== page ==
The importance of regional and subregional levels in global ocean governance is being increasingly recognised. Regional approaches are prominent in the 2030 Sustainable Development Agenda. The UN Environment Regional Seas Programme bodies focusing on pollution and biodiversity and the UN Food and Agriculture Organisation (FAO) regional fisheries bodies focusing on fisheries are the best known regional arrangements. However, there are other regional and subregional multilateral agreements that should be considered in building comprehensive regional ocean governance; in particular ‘indigenous’ agreements developed by the countries of the regions. This study examined 165 regional arrangements related to ecosystem-based management of oceans and allocated them into 20 regional clusters covering most of the world's oceans. The study explores the characteristics of these regional clusters which exhibit characteristics of polycentric systems. The suite of 20 regional clusters as well as global level oceans arrangements raises the question of whether there is an overall governance structure that should be pursued to strengthen ocean governance as envisaged in the Sustainable Development Goals and provide a holistic context for improving regional ocean governance. This study poses the question as to whether polycentric regional clusters can provide the ‘missing link’ for achieving global ocean governance objectives and whether these clusters are more than just the sum of their arrangements.
There is general consensus that claimants to the South China Sea (SCS) should set aside territorial disputes and cooperate to preserve the natural resources of the sea. These resources are vital to millions of fishermen and consumers but are severely overexploited. Failure to prevent further exploitation or replenish stocks will exacerbate tensions in the SCS as countries compete for dwindling resources. Understanding how and where to start cooperating is a topic of much debate, and few ideas have gained enough traction for implementation. This report suggests that agreements can be built from existing commonalities in national laws and policies concerning fisheries and the marine environment. Utilizing these commonalities could help to build confidence by showing that despite disputes, there are in fact similarities and areas of alignment. This would not only build confidence but may serve as a less contentious route toward cooperation, because countries are agreeing - at a regional level - on criteria they already agree on at a national level. This concept is explored by looking at the fisheries and marine environmental laws and policies of China, Philippines, Vietnam, Malaysia and Indonesia.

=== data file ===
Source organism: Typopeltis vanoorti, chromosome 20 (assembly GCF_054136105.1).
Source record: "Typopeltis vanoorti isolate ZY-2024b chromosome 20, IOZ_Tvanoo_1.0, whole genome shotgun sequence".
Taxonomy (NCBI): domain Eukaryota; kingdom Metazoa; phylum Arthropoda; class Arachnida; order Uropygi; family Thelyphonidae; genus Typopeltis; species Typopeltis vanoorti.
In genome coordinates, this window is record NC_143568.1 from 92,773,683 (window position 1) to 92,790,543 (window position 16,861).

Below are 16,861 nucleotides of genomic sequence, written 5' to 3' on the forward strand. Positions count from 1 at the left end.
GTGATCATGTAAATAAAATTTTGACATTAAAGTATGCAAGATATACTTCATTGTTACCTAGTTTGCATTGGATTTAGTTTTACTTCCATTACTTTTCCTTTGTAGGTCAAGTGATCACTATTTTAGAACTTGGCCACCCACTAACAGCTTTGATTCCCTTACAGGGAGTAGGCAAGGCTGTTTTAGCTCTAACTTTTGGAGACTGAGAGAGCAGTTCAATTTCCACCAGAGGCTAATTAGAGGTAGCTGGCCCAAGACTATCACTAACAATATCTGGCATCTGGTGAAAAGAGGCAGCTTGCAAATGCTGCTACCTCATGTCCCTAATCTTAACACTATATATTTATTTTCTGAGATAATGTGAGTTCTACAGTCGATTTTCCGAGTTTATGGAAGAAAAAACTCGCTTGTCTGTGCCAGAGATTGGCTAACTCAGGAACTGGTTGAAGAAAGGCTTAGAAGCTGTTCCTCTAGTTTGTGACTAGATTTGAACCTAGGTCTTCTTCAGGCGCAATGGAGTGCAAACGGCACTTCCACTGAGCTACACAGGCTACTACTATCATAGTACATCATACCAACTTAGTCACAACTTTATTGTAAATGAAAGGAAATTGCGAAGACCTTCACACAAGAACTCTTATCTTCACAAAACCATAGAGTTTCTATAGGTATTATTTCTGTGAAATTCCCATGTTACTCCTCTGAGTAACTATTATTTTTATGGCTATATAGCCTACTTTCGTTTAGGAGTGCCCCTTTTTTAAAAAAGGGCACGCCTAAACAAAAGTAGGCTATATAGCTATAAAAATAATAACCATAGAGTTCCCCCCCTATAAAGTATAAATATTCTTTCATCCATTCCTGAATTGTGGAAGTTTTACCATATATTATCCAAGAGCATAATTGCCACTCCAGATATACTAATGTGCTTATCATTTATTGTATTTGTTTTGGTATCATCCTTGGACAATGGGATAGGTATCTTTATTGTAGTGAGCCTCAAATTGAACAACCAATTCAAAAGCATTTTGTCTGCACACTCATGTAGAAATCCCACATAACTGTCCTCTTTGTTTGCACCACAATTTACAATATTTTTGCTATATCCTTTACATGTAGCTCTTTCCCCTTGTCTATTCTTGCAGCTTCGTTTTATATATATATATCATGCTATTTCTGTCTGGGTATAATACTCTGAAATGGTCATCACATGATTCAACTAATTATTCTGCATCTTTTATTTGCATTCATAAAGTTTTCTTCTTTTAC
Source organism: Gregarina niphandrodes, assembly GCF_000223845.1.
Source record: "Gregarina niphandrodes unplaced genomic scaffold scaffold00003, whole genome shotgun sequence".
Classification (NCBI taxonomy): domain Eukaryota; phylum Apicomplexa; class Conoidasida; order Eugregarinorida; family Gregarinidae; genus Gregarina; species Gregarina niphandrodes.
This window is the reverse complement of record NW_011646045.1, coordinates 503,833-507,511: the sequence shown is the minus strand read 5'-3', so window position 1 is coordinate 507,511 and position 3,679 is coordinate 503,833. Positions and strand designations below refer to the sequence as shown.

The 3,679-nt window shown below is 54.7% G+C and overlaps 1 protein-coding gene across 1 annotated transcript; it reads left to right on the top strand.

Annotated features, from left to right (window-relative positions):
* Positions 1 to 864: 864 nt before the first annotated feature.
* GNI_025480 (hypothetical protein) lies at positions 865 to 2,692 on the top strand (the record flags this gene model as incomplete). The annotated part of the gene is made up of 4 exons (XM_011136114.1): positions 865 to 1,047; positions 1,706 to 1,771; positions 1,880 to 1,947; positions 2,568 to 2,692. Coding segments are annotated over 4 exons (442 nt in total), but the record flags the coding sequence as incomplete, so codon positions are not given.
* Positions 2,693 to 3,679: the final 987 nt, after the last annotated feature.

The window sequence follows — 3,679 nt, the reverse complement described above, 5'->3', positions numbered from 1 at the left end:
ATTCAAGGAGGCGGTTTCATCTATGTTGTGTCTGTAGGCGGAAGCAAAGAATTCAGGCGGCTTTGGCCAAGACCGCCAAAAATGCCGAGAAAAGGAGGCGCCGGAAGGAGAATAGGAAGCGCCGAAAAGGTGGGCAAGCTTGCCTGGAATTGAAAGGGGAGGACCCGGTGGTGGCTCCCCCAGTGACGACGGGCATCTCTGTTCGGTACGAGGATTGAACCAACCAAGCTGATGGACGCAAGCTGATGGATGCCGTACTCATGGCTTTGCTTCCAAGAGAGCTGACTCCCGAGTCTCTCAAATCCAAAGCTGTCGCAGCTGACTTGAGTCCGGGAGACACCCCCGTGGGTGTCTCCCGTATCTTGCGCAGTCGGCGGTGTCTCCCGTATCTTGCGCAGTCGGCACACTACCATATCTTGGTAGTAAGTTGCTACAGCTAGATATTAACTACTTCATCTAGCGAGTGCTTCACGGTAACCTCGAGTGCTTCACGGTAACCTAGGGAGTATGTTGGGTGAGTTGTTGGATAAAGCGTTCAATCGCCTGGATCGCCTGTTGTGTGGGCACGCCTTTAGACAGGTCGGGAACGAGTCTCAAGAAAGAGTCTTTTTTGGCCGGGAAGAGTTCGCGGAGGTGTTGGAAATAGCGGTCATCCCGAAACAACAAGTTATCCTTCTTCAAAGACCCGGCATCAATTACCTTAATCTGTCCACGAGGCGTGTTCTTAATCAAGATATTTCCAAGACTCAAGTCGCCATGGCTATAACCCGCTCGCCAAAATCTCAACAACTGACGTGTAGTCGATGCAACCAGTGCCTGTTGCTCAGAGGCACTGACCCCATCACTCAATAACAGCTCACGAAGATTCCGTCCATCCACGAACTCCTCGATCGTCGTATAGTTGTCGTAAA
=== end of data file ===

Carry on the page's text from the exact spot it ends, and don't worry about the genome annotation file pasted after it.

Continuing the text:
The coastal zone offers many goods and services ranging from production to recreation and protection. During the last half century, human interventions on the Romanian Black Sea coast have abruptly changed the natural trends of coastal evolution, increasing erosion rates on many coastal sectors and transforming the natural landscape with major impact on coastal ecosystems. This required decision makers to develop effective coastal and marine conservation regulations and programs. This paper uses Evolutionary Governance Theory (EGT) as a conceptual framework to examine the currently emerging governance issues, due to the growing pressure from increasingly diverse human activities coupled with climate change impacts, that threaten the functional integrity of the coastal ecosystems. A proper evaluation and understanding of the policy framework helped us to identify the prerequisites for participative management. Results indicate that the legislation is sectorial, the competences are overlapping and the responsibilities are scattered. The analysis shows that policies related to governance of coastal and marine resources are not well synchronized and they signal an important gap in policy. Input from stakeholders helps us to understand some of the failures that are not present in the literature, since most of them occur at the local level.